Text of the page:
In 2013, The Internal Revenue Service went after FedEx in a big way. The IRS claimed that the individuals who apparently owned and operated a FedEx Ground route were actually employees of FedEx and not independent contractors as FedEx claimed. If the IRS had won this battle, it would have cost FedEx many millions of dollars, not only in back taxes, but also...
PwC (PricewaterhouseCoopers) has conducted the US Family Business Survey since 2002. Since their first report, the economy has changed drastically. In the 2014-2015 survey PwC recently issued, they provide interesting insights on family owned businesses throughout America. To get diverse data on the state of US family firms, they interviewed 154 businesses across sectors and lifecycles.
Overall, owners tend to be more optimistic than in 2012. But the optimism is not without challenges in the background. Many are trying to adopt new technology to compete in the post-recession economy, deal with changing market conditions, and still face the ever-present reality of succession planning.
If you were to draw a picture that visually represents your role in your business, what would it look like? Are you at the top of a traditional Christmas-tree-like organizational chart, or are you stuck in the middle of your business, like a hub in a bicycle wheel?
Here’s a list of eight warning signs you’re a hub-and-spoke owner and some suggestions for pulling yourself out of the middle of your business:
As we work with business owners seeking to sell their company, we find that many companies are not prepared to achieve peak value.
In order to prepare a business for an optimal sale, some activities are challenging and some are far easier. This article is about one of the easiest ways to enhance your company’s value and salability.
You’ve heard it said: “Price isn’t everything.” It’s true, it isn’t—but, in our experience, it’s important to every business owner. In fact, it’s often at the top of the list. There are, of course, other factors, such as acquirer type, deal terms, post-sale changes, and timing. But when you watch a business owner read an offer, the price is the first place they go. Because of that, business owners are always interested in achieving peak value.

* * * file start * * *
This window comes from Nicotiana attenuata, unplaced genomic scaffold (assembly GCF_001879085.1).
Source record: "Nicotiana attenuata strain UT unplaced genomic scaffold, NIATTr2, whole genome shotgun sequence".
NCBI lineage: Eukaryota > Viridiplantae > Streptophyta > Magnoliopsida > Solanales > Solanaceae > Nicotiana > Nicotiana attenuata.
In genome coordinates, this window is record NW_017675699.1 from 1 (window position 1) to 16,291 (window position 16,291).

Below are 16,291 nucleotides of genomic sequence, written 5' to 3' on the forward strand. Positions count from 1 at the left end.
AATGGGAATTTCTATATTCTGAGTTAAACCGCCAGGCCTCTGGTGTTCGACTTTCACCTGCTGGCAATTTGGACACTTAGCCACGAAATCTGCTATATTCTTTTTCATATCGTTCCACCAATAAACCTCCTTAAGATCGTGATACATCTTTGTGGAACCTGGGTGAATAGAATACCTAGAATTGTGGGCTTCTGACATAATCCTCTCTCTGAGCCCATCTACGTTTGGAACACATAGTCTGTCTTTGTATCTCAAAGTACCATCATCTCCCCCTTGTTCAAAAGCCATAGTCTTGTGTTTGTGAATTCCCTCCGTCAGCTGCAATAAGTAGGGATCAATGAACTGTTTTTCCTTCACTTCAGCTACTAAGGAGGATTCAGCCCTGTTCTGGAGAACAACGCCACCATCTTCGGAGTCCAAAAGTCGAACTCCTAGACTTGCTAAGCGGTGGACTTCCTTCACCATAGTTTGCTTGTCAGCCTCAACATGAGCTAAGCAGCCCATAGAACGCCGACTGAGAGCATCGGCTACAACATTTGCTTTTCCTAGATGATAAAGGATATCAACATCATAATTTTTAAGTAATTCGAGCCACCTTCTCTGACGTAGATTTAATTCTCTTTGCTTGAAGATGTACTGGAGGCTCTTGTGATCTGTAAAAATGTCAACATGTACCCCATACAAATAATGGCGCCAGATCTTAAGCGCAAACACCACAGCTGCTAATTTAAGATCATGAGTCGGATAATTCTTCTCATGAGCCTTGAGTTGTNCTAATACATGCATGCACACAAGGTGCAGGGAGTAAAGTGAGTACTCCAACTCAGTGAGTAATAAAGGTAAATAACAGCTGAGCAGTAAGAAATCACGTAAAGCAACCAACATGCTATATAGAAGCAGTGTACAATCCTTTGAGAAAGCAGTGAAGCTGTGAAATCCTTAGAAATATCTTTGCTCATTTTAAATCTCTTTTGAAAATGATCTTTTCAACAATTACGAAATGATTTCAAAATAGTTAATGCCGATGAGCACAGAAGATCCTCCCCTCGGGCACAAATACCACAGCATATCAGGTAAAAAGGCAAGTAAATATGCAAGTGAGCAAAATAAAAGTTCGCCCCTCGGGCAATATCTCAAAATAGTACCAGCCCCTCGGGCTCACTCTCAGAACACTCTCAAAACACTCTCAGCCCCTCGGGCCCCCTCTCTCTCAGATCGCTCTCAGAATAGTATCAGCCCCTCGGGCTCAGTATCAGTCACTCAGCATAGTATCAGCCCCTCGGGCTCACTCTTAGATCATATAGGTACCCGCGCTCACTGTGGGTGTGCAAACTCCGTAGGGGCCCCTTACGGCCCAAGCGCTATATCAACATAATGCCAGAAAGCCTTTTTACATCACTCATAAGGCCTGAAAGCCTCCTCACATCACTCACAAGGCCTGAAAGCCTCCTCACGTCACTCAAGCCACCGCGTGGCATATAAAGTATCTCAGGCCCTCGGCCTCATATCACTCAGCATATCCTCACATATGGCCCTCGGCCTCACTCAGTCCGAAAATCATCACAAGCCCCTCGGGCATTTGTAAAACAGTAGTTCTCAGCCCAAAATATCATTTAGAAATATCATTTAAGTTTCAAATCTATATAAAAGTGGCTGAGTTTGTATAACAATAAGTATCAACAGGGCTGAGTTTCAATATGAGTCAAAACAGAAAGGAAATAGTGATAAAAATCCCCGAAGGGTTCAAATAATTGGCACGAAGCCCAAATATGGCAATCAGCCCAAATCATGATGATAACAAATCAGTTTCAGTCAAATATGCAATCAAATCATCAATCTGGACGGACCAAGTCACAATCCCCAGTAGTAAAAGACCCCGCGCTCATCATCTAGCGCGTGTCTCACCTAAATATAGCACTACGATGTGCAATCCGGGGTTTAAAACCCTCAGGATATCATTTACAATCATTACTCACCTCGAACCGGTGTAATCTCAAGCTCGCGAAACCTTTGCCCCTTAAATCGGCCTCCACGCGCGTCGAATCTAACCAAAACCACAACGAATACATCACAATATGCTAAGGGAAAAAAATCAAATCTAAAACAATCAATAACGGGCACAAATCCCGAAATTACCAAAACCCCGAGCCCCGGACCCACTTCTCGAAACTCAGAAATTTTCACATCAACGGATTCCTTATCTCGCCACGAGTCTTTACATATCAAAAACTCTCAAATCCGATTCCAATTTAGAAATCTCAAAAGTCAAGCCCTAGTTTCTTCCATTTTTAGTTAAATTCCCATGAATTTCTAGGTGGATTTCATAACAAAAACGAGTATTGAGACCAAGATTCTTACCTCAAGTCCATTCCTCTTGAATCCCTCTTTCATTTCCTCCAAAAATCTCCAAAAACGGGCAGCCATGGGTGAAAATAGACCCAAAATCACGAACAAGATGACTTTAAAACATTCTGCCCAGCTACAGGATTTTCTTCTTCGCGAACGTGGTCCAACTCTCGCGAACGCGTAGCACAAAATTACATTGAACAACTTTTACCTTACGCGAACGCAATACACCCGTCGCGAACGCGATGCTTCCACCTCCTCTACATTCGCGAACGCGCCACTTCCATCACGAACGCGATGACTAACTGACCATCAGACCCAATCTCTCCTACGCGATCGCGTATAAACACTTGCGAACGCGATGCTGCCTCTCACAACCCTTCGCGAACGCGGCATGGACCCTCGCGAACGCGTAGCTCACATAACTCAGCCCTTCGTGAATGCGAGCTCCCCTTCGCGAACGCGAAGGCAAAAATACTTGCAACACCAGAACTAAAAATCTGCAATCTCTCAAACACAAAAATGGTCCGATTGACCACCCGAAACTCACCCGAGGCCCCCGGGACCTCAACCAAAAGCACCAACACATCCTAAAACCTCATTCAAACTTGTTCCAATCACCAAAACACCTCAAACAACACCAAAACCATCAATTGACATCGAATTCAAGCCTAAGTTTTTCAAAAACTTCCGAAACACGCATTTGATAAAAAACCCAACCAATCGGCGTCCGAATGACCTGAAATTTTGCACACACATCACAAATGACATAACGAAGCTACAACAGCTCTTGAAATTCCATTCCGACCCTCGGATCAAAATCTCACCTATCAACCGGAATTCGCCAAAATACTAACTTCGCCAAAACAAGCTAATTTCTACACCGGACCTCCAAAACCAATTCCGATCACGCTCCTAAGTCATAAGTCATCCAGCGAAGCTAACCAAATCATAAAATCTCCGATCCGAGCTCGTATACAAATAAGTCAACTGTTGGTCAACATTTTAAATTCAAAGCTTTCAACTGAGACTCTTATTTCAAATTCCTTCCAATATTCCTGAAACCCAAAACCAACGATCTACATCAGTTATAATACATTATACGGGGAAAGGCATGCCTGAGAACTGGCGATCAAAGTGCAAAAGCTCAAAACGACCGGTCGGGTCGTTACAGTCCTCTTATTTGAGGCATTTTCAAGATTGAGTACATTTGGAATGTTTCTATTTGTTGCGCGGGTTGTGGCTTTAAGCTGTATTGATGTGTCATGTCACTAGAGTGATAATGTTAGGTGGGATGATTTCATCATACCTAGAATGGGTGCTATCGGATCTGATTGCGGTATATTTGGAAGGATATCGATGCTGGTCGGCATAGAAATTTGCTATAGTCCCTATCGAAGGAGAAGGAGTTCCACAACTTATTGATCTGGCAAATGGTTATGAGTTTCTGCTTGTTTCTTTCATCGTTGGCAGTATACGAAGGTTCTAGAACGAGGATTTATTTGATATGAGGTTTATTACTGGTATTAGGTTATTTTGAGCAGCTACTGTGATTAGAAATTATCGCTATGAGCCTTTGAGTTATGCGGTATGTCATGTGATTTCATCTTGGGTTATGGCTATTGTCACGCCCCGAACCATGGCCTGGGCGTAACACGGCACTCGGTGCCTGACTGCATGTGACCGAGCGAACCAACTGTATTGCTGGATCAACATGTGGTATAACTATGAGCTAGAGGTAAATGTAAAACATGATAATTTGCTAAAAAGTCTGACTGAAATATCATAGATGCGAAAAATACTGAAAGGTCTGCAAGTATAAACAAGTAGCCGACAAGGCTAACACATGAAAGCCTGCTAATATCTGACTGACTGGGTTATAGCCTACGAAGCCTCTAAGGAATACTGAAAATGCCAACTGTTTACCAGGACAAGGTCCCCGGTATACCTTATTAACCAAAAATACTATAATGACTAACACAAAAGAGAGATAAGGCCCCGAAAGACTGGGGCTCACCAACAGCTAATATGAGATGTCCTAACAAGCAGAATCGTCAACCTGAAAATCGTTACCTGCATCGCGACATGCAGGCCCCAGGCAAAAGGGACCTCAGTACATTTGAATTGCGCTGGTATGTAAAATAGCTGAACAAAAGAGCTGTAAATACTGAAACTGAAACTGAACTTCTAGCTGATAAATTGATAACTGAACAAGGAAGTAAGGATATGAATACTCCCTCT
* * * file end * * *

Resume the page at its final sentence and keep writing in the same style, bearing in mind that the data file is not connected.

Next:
As we’ve written before, having a management team is important to achieving peak value. But what seems to often happen is that a management team is built, but no one could step up and run the company if the owner stepped down—there’s no second-in-command (2iC).
If your company’s revenue has stalled after a period of rapid growth, you may have fallen into The Mile Wide Trap.
Consider the case of Kim (not her real name) who runs a public relations firm. Kim studied marketing at school and went on to work for a big advertising agency where she spent ten years learning a variety of marketing disciplines, from public relations to advertising to direct marketing and social media.
That’s wisdom. So simple yet powerful.
Sometimes we overlook the simple, yet hard, truths. This truth has many implications for business owners. Just think: what are you currently doing that you shouldn’t be doing or what are you doing that you want to change?
For example, if you want maximum value in a sale, it’s likely that you need a solid management team. If you don’t like your company being dependent on you—don’t plant the ‘you’ tree.
If you don’t like low-performing employees—don’t hire them.
Have you ever noticed that fire trucks always back into the fire hall?
Ever thought about why they don’t they just pull into their parking spot snout-forward like the rest of us?
Backing in at the end of a shift saves them time when they have to get to a fire. They back in to be ready; whether the call comes in 5 minutes or 5 days, they are prepared to pull out as quickly as possible.
Likewise, you, as a business owner, need to be ready when you get the call from someone who wants to buy your business. And these days, owners are getting that call more often.
The ultimate test of your business can be found in a simple question: would someone want to buy your company?
Whether you want to sell next year or a decade from now, you must be building an asset someone would buy – otherwise, you have a job, not a business.
Here are eight ways to ensure you are building a company, not just doing a job:
It’s a common finance principle that all your eggs should not be in one basket. But, so many business owners completely disregard this principle, even though it’s a universal and proven way to reduce risk.
Allow me to paint a picture. Let’s imagine you were climbing a rocky, slippery, and formidable mountain. Sure, that’s a difficult endeavor by itself, but what if you had to climb it with a basket of six eggs? And that’s not all. Those eggs were your source of food, and therefore, strength for your climb. Would you carry them all in one basket, or would you carry them separately?
Business is like that formidable mountain